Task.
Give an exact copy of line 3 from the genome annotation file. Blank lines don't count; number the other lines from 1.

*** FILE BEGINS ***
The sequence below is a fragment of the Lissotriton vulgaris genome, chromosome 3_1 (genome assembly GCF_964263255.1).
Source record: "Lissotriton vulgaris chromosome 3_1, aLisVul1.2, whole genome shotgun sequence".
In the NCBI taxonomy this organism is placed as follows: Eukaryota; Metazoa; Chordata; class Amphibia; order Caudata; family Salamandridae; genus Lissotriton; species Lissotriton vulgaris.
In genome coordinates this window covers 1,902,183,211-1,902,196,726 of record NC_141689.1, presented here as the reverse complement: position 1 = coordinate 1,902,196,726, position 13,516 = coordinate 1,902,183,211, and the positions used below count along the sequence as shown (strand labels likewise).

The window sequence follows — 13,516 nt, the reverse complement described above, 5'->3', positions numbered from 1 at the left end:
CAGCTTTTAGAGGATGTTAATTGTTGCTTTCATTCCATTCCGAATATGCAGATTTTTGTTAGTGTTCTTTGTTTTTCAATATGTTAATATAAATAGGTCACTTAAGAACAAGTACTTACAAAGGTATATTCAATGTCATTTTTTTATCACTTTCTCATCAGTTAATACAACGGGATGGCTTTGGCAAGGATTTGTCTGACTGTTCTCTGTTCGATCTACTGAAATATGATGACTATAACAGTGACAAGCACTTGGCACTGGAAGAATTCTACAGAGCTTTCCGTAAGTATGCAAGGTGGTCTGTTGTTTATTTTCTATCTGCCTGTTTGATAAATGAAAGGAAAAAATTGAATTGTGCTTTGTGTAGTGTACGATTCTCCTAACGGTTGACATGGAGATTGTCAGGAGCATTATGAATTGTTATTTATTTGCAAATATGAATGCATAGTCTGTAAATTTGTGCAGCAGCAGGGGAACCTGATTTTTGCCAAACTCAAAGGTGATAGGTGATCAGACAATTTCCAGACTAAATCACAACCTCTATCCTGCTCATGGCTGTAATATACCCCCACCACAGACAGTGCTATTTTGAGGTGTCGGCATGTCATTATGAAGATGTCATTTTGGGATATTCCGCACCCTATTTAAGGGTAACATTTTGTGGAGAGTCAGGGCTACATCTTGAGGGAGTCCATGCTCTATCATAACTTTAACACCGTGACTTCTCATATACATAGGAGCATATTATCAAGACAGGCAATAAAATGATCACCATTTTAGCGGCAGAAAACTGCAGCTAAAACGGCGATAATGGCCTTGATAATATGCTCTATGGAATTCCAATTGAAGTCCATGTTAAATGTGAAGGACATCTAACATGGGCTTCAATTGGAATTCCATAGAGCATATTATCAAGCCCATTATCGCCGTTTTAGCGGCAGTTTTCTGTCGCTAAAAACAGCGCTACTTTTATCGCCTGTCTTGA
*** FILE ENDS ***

In the NCBI taxonomy this organism is placed as follows: Eukaryota; Metazoa; Chordata; class Amphibia; order Caudata; family Salamandridae; genus Lissotriton; species Lissotriton vulgaris.